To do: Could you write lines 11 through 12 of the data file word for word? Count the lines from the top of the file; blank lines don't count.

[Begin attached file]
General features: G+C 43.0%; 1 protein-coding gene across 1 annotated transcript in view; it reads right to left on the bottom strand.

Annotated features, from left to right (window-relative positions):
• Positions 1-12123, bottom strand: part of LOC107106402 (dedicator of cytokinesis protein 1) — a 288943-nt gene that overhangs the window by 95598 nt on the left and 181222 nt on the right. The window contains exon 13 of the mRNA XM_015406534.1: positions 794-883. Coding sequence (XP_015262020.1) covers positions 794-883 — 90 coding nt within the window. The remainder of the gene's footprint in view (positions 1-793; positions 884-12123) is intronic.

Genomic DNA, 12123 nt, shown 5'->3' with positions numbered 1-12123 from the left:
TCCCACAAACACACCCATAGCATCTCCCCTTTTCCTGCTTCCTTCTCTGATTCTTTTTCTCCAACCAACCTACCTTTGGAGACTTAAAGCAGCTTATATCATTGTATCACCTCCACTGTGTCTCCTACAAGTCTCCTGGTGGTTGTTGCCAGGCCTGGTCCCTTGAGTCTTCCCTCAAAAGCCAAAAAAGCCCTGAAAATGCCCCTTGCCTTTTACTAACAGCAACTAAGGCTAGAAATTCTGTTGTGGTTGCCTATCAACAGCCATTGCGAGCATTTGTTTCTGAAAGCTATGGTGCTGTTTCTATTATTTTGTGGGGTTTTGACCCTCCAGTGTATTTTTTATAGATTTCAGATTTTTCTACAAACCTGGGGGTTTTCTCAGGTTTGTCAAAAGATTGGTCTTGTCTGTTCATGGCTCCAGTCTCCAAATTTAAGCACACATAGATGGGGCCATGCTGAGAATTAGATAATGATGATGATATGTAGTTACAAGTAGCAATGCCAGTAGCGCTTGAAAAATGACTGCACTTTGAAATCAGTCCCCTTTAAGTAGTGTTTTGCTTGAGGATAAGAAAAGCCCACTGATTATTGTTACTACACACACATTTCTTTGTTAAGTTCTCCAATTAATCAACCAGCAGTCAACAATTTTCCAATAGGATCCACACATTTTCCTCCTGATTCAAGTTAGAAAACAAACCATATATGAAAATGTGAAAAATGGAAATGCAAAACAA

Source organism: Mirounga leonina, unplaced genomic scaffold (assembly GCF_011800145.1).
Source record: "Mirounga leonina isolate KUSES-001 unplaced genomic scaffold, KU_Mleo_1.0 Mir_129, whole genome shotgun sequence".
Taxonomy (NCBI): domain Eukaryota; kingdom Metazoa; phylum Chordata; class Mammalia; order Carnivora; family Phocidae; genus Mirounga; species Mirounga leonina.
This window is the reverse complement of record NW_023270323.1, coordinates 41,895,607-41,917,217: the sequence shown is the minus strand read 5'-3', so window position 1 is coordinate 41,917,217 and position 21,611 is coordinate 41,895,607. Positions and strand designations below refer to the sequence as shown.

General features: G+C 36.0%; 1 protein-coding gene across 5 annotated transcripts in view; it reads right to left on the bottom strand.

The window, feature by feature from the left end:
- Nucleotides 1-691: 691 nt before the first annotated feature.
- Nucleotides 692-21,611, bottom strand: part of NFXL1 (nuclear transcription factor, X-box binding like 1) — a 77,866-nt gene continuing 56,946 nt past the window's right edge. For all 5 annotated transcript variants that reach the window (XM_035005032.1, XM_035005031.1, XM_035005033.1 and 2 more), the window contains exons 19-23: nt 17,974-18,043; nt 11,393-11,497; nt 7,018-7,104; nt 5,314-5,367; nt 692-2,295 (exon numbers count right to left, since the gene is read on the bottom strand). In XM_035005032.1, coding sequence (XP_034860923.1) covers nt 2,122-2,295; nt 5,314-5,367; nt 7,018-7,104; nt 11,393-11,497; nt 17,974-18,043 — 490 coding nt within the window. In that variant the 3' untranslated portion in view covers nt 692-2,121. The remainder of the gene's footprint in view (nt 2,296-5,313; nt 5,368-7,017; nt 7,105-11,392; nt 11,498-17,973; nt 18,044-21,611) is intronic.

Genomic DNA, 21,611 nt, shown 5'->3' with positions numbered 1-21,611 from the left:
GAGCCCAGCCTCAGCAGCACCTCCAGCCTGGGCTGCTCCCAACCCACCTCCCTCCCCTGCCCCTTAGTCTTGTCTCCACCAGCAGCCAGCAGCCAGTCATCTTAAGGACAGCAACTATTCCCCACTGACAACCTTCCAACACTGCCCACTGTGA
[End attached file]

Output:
The window, feature by feature from the left end:
- Nucleotides 1-691: 691 nt before the first annotated feature.